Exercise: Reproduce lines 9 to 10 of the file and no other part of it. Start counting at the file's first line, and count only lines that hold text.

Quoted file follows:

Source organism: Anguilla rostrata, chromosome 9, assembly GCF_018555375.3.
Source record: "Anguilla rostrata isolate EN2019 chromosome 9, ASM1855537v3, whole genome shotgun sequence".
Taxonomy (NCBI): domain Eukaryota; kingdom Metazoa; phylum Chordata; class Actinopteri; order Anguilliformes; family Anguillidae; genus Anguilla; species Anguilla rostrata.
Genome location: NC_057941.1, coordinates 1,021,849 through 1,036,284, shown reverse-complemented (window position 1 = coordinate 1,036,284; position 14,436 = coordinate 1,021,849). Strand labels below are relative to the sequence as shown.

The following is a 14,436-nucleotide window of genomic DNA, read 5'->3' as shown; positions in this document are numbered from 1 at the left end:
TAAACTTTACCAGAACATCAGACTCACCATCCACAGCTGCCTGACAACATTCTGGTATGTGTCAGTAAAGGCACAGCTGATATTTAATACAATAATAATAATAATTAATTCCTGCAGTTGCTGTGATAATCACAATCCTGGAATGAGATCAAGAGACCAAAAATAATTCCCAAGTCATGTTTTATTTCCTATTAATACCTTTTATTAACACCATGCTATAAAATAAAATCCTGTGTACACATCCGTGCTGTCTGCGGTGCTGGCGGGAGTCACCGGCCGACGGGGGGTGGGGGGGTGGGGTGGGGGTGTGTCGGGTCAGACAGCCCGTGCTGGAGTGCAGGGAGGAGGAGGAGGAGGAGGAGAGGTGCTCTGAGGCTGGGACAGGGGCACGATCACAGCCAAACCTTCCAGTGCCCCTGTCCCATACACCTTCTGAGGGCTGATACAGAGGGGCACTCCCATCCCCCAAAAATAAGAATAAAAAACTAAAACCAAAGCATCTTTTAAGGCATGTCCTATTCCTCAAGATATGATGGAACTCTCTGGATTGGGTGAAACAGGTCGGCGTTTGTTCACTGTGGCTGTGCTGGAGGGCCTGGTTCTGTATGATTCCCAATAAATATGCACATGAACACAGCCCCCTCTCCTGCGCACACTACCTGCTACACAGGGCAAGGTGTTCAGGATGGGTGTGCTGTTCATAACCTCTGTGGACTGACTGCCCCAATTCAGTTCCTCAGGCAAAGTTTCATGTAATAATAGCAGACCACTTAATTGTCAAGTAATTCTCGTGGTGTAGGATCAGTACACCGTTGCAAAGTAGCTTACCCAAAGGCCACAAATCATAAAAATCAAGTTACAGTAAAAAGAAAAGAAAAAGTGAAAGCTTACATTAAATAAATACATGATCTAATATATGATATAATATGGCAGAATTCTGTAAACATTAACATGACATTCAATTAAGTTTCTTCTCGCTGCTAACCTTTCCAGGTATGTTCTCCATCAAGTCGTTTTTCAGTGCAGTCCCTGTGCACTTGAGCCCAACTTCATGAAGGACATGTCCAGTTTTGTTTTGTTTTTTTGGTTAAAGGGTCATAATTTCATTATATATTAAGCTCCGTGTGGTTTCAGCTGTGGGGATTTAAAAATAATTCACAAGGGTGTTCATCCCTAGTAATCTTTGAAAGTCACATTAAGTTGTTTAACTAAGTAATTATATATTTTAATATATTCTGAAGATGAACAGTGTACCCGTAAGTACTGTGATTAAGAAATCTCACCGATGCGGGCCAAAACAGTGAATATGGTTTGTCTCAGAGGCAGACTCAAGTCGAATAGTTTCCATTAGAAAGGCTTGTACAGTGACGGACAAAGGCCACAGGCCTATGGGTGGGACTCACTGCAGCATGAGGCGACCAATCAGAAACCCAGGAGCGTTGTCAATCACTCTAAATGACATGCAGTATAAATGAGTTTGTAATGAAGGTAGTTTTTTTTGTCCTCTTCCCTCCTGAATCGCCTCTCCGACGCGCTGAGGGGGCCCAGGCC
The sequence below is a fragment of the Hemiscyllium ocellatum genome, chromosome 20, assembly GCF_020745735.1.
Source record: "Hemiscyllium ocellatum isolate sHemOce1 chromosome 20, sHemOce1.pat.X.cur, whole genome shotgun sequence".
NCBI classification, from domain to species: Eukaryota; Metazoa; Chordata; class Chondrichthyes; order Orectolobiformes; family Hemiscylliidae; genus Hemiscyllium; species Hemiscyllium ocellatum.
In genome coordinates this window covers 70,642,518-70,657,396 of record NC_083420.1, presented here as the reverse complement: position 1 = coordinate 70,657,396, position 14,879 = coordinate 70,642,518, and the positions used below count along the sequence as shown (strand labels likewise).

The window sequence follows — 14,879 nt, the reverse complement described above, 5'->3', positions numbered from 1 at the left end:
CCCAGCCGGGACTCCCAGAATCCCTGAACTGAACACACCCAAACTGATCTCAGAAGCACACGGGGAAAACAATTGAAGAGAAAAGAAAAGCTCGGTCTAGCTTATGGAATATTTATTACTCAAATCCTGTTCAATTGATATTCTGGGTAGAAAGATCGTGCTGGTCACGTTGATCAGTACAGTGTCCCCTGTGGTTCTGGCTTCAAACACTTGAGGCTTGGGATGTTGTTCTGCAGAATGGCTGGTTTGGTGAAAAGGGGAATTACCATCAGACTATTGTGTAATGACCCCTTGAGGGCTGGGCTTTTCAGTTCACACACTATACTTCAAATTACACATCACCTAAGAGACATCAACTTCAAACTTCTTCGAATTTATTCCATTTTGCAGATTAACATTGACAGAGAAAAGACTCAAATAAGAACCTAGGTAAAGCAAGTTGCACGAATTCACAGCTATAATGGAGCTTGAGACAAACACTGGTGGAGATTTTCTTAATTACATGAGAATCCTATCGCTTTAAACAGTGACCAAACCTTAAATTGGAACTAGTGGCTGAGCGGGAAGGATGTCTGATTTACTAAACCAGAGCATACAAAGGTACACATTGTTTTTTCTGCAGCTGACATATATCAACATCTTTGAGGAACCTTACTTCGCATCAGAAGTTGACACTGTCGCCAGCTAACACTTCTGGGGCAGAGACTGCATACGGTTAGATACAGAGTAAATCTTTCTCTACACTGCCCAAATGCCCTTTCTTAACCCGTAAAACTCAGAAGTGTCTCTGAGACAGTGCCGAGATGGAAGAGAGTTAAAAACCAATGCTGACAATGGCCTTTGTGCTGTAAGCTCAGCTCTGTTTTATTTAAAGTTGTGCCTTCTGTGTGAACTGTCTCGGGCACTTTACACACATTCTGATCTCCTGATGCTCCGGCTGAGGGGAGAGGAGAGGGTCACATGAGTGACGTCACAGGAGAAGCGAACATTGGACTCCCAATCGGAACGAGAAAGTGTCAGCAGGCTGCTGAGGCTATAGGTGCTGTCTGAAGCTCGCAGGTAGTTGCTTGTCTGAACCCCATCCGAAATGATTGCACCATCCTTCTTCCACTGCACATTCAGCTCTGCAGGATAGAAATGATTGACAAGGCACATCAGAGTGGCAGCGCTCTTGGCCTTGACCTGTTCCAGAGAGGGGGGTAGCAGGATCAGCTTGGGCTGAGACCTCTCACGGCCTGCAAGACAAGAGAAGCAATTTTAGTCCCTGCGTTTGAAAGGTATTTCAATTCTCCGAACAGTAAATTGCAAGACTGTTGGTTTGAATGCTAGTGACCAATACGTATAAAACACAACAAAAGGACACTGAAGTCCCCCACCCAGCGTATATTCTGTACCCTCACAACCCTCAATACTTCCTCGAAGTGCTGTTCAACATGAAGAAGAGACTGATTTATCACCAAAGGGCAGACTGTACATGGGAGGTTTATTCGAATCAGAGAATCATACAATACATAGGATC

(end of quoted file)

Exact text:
NCBI classification, from domain to species: Eukaryota; Metazoa; Chordata; class Chondrichthyes; order Orectolobiformes; family Hemiscylliidae; genus Hemiscyllium; species Hemiscyllium ocellatum.
In genome coordinates this window covers 70,642,518-70,657,396 of record NC_083420.1, presented here as the reverse complement: position 1 = coordinate 70,657,396, position 14,879 = coordinate 70,642,518, and the positions used below count along the sequence as shown (strand labels likewise).